- Your products must be awesome. Since hype doesn’t work — or potentially has the power to blow up in your face, you must approach the market with products and services that are truly a cut above.
- Your customer service must be best-in-class. Customer service has become a borderline oxymoron in these days of lawyers, rules and profit motives, but it — perhaps even more than your products — will determine your reputation within the network.
- It helps if you are entertaining. Life’s short and humor or a sparkling personality can connect with people where even the best business deal cannot. So lighten up, and others will pass you around.
- You must support the community you serve. This is the blessing and the curse of local businesses, but it is especially important in the world of the horizontal. Silicon Valley companies will one day have to reckon with their disrespect of, for example, the local community chest. People expect those who make money in the community to support the community, and this can be a significant competitive advantage in the network.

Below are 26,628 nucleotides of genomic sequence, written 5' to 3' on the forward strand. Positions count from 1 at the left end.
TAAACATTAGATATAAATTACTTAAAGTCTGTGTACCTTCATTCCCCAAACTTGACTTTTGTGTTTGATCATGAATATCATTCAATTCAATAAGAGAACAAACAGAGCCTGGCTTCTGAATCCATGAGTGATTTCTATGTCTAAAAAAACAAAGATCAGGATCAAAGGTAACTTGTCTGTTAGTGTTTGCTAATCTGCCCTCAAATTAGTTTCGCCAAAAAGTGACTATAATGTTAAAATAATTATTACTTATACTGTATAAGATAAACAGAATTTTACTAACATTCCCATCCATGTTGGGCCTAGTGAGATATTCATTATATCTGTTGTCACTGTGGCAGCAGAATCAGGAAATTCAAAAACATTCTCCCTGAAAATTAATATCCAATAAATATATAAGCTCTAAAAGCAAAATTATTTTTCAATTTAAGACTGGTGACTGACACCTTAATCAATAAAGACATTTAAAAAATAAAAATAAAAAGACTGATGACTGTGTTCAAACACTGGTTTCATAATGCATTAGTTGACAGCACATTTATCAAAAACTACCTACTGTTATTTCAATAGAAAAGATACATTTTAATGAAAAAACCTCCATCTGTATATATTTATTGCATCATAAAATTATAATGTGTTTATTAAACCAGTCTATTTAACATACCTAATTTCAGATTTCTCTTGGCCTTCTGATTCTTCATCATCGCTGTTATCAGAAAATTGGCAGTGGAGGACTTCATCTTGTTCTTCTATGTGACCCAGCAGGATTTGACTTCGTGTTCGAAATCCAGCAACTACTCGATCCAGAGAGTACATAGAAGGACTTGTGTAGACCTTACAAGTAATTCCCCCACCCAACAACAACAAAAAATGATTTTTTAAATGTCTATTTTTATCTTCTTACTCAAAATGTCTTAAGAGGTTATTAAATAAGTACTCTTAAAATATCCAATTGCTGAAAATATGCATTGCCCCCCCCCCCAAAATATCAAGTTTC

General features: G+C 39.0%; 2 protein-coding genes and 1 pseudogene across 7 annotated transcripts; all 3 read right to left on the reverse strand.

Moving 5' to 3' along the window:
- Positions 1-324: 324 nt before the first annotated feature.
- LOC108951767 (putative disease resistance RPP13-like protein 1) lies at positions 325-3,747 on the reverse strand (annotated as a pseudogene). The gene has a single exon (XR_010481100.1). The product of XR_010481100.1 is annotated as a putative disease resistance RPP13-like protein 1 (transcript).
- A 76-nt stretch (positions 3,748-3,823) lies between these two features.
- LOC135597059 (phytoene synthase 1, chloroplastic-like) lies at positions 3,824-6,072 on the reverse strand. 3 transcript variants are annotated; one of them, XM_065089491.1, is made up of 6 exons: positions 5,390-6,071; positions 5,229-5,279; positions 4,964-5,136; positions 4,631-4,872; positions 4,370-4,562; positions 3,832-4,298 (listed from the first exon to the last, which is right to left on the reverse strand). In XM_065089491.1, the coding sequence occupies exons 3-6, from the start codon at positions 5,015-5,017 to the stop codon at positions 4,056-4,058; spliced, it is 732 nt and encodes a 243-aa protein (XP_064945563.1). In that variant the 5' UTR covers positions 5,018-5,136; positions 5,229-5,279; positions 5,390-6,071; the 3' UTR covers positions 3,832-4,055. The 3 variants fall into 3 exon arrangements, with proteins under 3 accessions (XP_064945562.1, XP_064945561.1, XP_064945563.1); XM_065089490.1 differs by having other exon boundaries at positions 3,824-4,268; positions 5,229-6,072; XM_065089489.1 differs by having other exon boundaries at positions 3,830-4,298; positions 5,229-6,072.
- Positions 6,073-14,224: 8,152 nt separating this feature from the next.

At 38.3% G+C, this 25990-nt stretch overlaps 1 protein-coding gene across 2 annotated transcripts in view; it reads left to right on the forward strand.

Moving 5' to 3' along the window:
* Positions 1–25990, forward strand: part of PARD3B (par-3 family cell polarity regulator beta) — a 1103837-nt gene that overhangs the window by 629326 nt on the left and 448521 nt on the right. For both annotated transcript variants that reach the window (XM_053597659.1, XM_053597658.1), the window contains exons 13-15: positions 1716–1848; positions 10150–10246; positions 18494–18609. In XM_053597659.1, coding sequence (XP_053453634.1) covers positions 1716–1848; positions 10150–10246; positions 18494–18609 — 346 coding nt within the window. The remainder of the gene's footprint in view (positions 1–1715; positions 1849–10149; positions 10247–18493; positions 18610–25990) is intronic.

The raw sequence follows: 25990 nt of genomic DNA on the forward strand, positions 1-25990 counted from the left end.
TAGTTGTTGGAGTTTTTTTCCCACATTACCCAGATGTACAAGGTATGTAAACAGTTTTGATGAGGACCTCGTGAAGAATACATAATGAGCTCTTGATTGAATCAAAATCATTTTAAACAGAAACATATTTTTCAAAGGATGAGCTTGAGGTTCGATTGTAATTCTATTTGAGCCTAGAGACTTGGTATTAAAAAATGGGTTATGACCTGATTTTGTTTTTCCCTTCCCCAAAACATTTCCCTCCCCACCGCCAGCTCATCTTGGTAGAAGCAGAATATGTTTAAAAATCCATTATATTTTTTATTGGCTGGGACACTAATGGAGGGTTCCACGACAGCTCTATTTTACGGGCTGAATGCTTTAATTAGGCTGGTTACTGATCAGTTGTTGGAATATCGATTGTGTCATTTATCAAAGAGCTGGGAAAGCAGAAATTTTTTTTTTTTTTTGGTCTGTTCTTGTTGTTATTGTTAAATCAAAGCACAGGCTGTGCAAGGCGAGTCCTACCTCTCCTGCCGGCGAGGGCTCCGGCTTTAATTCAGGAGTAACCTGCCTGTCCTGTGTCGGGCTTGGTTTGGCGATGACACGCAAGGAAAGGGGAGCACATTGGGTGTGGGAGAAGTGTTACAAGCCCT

- You must always account for human nature — your own as well as that of your customers. As businesses, we’ve tried to shield ourselves from this, but the truth is the network is human, and as such, we’re going to run into very human problems. Local businesses have an advantage here, for we deal with customers as real people, and the same is true via the network.
- Don’t be afraid to ask your customers for help. This, in many ways, is the essence of influence in a collaborative, networked world. Don’t believe me? Try it sometime. I think you’ll be amazed at the result.
Local businesses are the most suited to life in the network, because they already deal with people directly, and often on a first-name basis. To the extent that local businesses have learned to do this, they can teach the rest of the business world how to behave in our increasingly collaborative, horizontal environment.
Stowe Boyd recently wrote that, in the future “brands will try to look and feel as much like people as possible, online.” I think that’s a very prescient observation, and to the extent we can all do that, the better off we’ll be in the 21st Century.
Terry Heaton is President of Reinvent21, a consulting company specializing in business reinvention for the 21st Century. He’s an internationally-recognized creative expert on all things web-related, especially as they relate to local media.